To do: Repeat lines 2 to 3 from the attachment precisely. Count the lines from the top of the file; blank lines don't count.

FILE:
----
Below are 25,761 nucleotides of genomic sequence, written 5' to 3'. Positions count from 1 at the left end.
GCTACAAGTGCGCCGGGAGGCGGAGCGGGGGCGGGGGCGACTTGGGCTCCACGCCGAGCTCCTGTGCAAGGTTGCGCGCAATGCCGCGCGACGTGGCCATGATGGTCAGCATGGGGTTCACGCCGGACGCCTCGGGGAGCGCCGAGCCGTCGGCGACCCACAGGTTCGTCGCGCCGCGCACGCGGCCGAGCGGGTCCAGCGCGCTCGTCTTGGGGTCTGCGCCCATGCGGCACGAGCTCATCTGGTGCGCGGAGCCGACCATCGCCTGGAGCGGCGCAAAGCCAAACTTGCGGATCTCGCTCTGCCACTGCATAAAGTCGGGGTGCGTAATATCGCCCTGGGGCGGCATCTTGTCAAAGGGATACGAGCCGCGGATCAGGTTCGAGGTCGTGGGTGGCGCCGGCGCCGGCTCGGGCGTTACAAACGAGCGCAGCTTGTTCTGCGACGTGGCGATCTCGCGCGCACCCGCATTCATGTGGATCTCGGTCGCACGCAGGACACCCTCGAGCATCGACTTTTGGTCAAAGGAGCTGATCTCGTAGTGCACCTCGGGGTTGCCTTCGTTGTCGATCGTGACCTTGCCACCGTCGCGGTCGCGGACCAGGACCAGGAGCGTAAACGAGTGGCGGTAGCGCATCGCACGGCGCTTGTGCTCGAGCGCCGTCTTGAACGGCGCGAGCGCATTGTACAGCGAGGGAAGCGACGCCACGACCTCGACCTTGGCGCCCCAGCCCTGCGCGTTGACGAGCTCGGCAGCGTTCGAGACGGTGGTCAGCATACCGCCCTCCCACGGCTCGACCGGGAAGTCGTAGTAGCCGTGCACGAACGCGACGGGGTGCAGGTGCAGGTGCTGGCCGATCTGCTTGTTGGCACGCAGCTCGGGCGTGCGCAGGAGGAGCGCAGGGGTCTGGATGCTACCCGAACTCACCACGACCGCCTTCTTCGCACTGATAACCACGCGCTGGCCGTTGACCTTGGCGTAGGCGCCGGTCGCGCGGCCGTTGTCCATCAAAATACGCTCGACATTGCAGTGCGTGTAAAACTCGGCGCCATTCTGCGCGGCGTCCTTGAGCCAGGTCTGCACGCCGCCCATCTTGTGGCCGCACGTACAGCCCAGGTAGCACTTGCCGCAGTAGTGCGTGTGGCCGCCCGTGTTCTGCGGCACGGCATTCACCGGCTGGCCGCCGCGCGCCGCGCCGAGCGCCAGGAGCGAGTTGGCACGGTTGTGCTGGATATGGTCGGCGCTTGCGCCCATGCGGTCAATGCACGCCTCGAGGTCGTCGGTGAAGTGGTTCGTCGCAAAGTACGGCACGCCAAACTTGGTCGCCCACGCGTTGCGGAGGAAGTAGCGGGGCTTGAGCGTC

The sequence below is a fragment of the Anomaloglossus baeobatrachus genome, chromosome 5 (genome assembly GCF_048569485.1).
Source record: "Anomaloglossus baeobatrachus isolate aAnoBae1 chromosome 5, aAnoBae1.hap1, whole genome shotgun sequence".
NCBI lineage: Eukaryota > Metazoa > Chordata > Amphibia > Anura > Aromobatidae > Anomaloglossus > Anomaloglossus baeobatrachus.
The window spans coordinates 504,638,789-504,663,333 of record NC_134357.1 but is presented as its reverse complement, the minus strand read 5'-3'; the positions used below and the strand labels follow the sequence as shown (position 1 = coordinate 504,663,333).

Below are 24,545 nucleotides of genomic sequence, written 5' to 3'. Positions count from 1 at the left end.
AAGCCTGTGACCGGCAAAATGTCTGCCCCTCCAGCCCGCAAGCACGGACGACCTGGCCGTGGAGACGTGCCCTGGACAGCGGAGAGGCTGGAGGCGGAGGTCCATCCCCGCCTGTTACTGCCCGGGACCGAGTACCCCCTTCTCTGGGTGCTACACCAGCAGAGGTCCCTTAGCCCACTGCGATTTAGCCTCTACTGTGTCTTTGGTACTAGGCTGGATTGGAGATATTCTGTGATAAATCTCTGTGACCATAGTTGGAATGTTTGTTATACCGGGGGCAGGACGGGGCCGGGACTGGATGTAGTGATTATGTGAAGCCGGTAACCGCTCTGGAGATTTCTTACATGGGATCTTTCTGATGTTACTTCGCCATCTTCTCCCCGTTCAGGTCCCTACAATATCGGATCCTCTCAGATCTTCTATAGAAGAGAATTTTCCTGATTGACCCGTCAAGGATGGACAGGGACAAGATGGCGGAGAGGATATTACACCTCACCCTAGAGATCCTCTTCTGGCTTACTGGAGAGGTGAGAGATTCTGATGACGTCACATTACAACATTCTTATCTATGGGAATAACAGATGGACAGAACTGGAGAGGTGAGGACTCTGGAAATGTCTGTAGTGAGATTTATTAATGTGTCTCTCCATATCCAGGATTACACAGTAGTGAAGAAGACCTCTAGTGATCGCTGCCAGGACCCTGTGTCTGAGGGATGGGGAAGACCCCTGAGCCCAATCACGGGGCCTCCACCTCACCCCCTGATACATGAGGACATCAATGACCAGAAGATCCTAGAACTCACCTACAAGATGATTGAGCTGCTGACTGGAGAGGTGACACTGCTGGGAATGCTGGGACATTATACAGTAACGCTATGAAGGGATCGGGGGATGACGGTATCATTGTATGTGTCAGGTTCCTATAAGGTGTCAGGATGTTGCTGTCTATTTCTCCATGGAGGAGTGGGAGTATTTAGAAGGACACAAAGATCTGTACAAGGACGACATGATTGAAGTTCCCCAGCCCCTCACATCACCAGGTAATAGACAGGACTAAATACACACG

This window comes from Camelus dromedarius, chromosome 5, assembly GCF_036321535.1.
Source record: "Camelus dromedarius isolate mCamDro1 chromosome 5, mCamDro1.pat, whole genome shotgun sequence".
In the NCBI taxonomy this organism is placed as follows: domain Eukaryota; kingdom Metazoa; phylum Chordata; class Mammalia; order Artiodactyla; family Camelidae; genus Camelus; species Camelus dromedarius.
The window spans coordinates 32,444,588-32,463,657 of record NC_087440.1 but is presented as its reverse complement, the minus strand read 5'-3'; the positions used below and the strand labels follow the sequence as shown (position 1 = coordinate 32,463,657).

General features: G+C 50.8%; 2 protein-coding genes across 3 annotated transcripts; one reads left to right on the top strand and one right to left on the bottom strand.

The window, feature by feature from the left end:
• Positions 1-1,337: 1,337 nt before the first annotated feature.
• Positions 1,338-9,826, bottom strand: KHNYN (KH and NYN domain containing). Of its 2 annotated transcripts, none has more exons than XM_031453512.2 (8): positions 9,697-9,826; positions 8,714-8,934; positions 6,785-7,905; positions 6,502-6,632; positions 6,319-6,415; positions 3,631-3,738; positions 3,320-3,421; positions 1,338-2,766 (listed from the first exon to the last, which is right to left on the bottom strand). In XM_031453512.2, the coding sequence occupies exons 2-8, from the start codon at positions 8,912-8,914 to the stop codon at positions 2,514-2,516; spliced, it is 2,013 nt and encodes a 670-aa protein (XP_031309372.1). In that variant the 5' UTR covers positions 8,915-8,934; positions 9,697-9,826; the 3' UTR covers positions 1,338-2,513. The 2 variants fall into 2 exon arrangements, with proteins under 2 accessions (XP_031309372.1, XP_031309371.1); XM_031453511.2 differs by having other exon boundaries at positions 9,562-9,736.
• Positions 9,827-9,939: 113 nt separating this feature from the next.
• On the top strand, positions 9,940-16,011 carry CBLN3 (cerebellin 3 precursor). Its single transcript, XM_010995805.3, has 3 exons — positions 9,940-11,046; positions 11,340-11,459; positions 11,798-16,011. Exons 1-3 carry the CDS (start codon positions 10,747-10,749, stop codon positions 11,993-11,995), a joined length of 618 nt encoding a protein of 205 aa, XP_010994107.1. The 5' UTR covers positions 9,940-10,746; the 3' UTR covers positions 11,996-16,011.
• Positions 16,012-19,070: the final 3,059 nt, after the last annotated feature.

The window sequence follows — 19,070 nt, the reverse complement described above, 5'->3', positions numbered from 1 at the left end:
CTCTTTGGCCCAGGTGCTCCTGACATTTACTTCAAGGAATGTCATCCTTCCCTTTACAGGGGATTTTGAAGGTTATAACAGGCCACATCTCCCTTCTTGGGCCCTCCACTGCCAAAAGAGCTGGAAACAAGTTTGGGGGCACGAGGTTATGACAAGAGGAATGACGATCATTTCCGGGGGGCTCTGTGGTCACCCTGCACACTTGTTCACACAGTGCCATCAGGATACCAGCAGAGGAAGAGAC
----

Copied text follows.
GCTACAAGTGCGCCGGGAGGCGGAGCGGGGGCGGGGGCGACTTGGGCTCCACGCCGAGCTCCTGTGCAAGGTTGCGCGCAATGCCGCGCGACGTGGCCATGATGGTCAGCATGGGGTTCACGCCGGACGCCTCGGGGAGCGCCGAGCCGTCGGCGACCCACAGGTTCGTCGCGCCGCGCACGCGGCCGAGCGGGTCCAGCGCGCTCGTCTTGGGGTCTGCGCCCATGCGGCACGAGCTCATCTGGTGCGCGGAGCCGACCATCGCCTGGAGCGGCGCAAAGCCAAACTTGCGGATCTCGCTCTGCCACTGCATAAAGTCGGGGTGCGTAATATCGCCCTGGGGCGGCATCTTGTCAAAGGGATACGAGCCGCGGATCAGGTTCGAGGTCGTGGGTGGCGCCGGCGCCGGCTCGGGCGTTACAAACGAGCGCAGCTTGTTCTGCGACGTGGCGATCTCGCGCGCACCCGCATTCATGTGGATCTCGGTCGCACGCAGGACACCCTCGAGCATCGACTTTTGGTCAAAGGAGCTGATCTCGTAGTGCACCTCGGGGTTGCCTTCGTTGTCGATCGTGACCTTGCCACCGTCGCGGTCGCGGACCAGGACCAGGAGCGTAAACGAGTGGCGGTAGCGCATCGCACGGCGCTTGTGCTCGAGCGCCGTCTTGAACGGCGCGAGCGCATTGTACAGCGAGGGAAGCGACGCCACGACCTCGACCTTGGCGCCCCAGCCCTGCGCGTTGACGAGCTCGGCAGCGTTCGAGACGGTGGTCAGCATACCGCCCTCCCACGGCTCGACCGGGAAGTCGTAGTAGCCGTGCACGAACGCGACGGGGTGCAGGTGCAGGTGCTGGCCGATCTGCTTGTTGGCACGCAGCTCGGGCGTGCGCAGGAGGAGCGCAGGGGTCTGGATGCTACCCGAACTCACCACGACCGCCTTCTTCGCACTGATAACCACGCGCTGGCCGTTGACCTTGGCGTAGGCGCCGGTCGCGCGGCCGTTGTCCATCAAAATACGCTCGACATTGCAGTGCGTGTAAAACTCGGCGCCATTCTGCGCGGCGTCCTTGAGCCAGGTCTGCACGCCGCCCATCTTGTGGCCGCACGTACAGCCCAGGTAGCACTTGCCGCAGTAGTGCGTGTGGCCGCCCGTGTTCTGCGGCACGGCATTCACCGGCTGGCCGCCGCGCGCCGCGCCGAGCGCCAGGAGCGAGTTGGCACGGTTGTGCTGGATATGGTCGGCGCTTGCGCCCATGCGGTCAATGCACGCCTCGAGGTCGTCGGTGAAGTGGTTCGTCGCAAAGTACGGCACGCCAAACTTGGTCGCCCACGCGTTGCGGAGGAAGTAGCGGGGCTTGAGCGTC

The sequence below is a fragment of the Anomaloglossus baeobatrachus genome, chromosome 5 (genome assembly GCF_048569485.1).